President Lincoln’s plan of Reconstruction included offering pardon to all Confederate soldiers who would take an oath of allegiance to the Union and accept federal policy on slavery. Once 10% of the population had signed the oath, the state could form a new constitution and reenter the union. After Lincoln’s death, President Andrew Johnson had an even more lenient policy, allowing states to rejoin the Union without the 10% requirement.
Meanwhile, African Americans were beginning to enjoy their newfound freedom. Many began to move across the country and attempt to buy land. African Americans also started schools and churches as well as thousands of other voluntary groups and societies. The Freedmen’s Bureau was established to help the newly freed slaves and in its short existence (1865–1869) gave out clothing, medical supplies, and millions of meals to Civil War refugees.
Section 2: Congressional Reconstruction
- After they reentered...
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Chapter 6: The Expansion of American Industry (1850–1900)
This chapter focuses on the technological advances and new business practices that transformed American industry in the second half of the nineteenth century. The chapter is divided into four sections: A Technological Revolution, the Growth of Big Business, Industrialization and Workers, and the Great Strikes.
Section 1: A Technological Revolution
- Technological advances in energy, communication, transportation, and in the processing of steel revolutionized American industry.
Summary and Analysis
The second half of the nineteenth century was a period of great technological innovation. Between 1860 and 1890, over 500,000 patents were issued for new inventions. New forms of energy were developed, including oil, which was refined into kerosene and later gasoline. Thomas Edison, the century’s greatest inventor, developed light bulbs. Electricity was harnessed into power stations, which helped the productivity of businesses and transformed the workplace with cheap power. Electricity also transformed daily life as lights and refrigeration became available to American households. The rapidly growing clothing industry provided thousands of jobs for new immigrants.
In the area of transportation, the completion of the Transcontinental Railroad in 1869 connected the country from East to West. The change to steel rather from iron rails made train travel and shipping safer, and the development of time zones made it more efficient. Finally, railroads gave producers of goods a greater market to ship to and enabled the further growth of industry across the country. At the same time, the invention of the telegraph and telephone greatly improved communication.
Another major technological advance was in the steel industry itself. The Bessemer process greatly simplified the making of steel, so the mass production of steel became possible. Soon the building of large bridges and skyscrapers,...
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Chapter 7: Looking to the West (1860–1900)
This chapter focuses on the latter part of the nineteenth century, when the western part of the United States went from being a scarcely populated frontier to a vibrant, growing area that greatly contributed to America’s economy. In order for this transformation to take place, settlers had to move West, and the Native Americans who had first occupied the land were forcibly “resettled.” The chapter is divided into four sections: Moving West, Conflict With Native Americans, Mining, Ranching, and Farming, and Populism.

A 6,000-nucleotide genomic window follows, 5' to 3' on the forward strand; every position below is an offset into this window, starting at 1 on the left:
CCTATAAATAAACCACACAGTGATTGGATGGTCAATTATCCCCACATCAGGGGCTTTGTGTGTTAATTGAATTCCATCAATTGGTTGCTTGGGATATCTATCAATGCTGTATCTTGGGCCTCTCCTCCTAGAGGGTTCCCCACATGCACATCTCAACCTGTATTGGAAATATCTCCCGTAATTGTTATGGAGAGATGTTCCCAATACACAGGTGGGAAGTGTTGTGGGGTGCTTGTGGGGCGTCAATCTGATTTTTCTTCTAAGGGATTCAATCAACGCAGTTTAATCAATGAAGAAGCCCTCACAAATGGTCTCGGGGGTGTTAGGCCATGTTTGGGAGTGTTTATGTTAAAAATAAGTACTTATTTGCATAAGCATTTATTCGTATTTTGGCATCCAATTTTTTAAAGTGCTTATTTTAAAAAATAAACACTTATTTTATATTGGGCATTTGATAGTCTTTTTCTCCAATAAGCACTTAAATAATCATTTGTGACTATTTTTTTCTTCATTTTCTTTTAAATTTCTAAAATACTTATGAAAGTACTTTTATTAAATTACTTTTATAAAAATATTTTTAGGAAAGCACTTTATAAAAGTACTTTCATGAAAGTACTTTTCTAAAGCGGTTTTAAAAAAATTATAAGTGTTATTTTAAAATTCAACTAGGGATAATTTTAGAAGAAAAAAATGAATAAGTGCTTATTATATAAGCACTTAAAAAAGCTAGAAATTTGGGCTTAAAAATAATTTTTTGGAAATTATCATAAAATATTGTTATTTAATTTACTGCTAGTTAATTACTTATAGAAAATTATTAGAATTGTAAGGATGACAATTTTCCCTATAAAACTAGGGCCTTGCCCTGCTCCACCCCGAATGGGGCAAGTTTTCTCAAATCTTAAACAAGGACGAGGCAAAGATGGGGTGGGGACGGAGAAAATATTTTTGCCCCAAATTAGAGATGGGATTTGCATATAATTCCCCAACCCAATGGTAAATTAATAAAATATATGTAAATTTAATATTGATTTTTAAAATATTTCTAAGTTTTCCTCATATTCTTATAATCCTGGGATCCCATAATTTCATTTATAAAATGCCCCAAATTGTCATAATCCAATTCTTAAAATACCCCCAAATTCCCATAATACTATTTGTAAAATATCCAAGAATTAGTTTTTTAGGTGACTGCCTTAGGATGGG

Section 1: Moving West
- There were many factors that encouraged Americans to move West, including high land prices in the East and government incentives for those willing to move West.
- By the 1890s, the frontier as it had been known throughout the early 1800s was virtually gone.
Summary and Analysis
Despite the hardships they encountered (e.g., blinding blizzards, agonizing droughts, and stifling heat), many Americans continued to take up stakes and travel West throughout the latter nineteenth century. There were many reasons to make the journey. First, land prices in the East were very high as the population became larger. Many immigrants, freed slaves, and poorer whites could not achieve their dreams of owning land. The government enticed settlers by making land ownership available in the West through the Morrill Land Grant Act and the Homestead Act. This act granted 160 acres of land to anyone who “improved” the land by building a home on it and farming it for five years. The Homestead Act ultimately created 372,000 farms. By 1890, the West was dotted with settlements approximately every 10 miles. The western frontier was no more.
Section 2: Conflict With Native Americans
- Westward migration brought conflict with the Native Americans.
- American dealings with the Native Americans were fraught with dishonesty, corruption, and outright cruelty.
Summary and Analysis
Western settlement on a grand scale brought the settlers into conflict with the land’s original inhabitants, the...
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Chapter 8: Politics, Immigration, and Urban Life (1870–1915)